Rio building collapse: where is the oversight?
In the past year Rio has seen exploding manhole covers and numerous transit accidents. It might be time to rethink the city's antiquated building codes, says guest blogger Julia Michaels.
• A version of this post ran on the author's blog, Riorealblog.com. The views expressed are the author's own.Skip to next paragraph
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When an illegal gas canister exploded one morning last October at the downtown Filé Carioca restaurant, killing four and bringing down much of the building it was housed in, residents of Rio de Janeiro discovered just how spotty safety inspections are.
“The firemen aren’t equipped to inspect every building,” fire chief Sérgio Simões told the Rio newspaper O Dia. “We inspect in response to reports of irregularities”.
After that tragedy, the mayor and the fire department promised to do a better job.
This week a twenty-story building, also downtown, collapsed onto two other buildings, destroying all three. Six bodies have been recovered and 24 people are missing. So far, it appears that unreported renovations may have destabilized the tallest building according to Brazilian newspaper Terra (in Portuguese).
Social media chatter has brought to light a shocking truth: in Rio de Janeiro (and perhaps all of Brazil?), renovations are the full responsibility of the project engineer and the building owner. No government inspections are carried out – except for when the building first goes up.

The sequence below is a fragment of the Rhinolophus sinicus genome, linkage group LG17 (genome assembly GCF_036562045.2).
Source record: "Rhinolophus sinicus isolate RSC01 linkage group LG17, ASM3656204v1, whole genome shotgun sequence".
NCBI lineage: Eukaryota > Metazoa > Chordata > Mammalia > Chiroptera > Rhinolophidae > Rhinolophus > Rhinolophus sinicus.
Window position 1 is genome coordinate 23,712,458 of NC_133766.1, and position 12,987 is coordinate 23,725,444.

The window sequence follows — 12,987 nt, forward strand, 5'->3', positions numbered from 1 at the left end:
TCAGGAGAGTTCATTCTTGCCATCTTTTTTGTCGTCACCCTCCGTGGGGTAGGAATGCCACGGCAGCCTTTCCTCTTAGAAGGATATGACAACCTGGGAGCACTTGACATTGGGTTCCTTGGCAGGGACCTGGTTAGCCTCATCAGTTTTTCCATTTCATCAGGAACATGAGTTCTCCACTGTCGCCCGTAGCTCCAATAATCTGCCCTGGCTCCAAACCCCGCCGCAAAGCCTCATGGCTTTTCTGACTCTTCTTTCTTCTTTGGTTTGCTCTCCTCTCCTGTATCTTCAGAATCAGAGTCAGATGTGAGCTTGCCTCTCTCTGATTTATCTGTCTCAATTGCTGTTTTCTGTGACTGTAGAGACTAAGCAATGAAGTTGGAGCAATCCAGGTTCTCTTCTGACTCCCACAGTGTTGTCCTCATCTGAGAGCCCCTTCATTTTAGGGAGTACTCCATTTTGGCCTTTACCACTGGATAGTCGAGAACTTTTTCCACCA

“You’d need thousand of inspectors, paid with citizens’ taxes. Do you want to pay more taxes for this? Or an inspection fee?” asked one Facebook thread commenter.
An architect, in response to the same thread, said the city is responsible for keeping every new building’s original plans, for reference during renovation – but that he’s found these blueprints are often unavailable.
In many countries, inspection fees are indeed charged when renovation takes place, for everything from commercial construction to home improvement. This involves bureaucracy, but insurance companies don’t insure uninspected work. The process is meant to safeguard the public at large, and in the case of an accident, facilitates investigations, prosecution, and legal decisions regarding blame and compensation.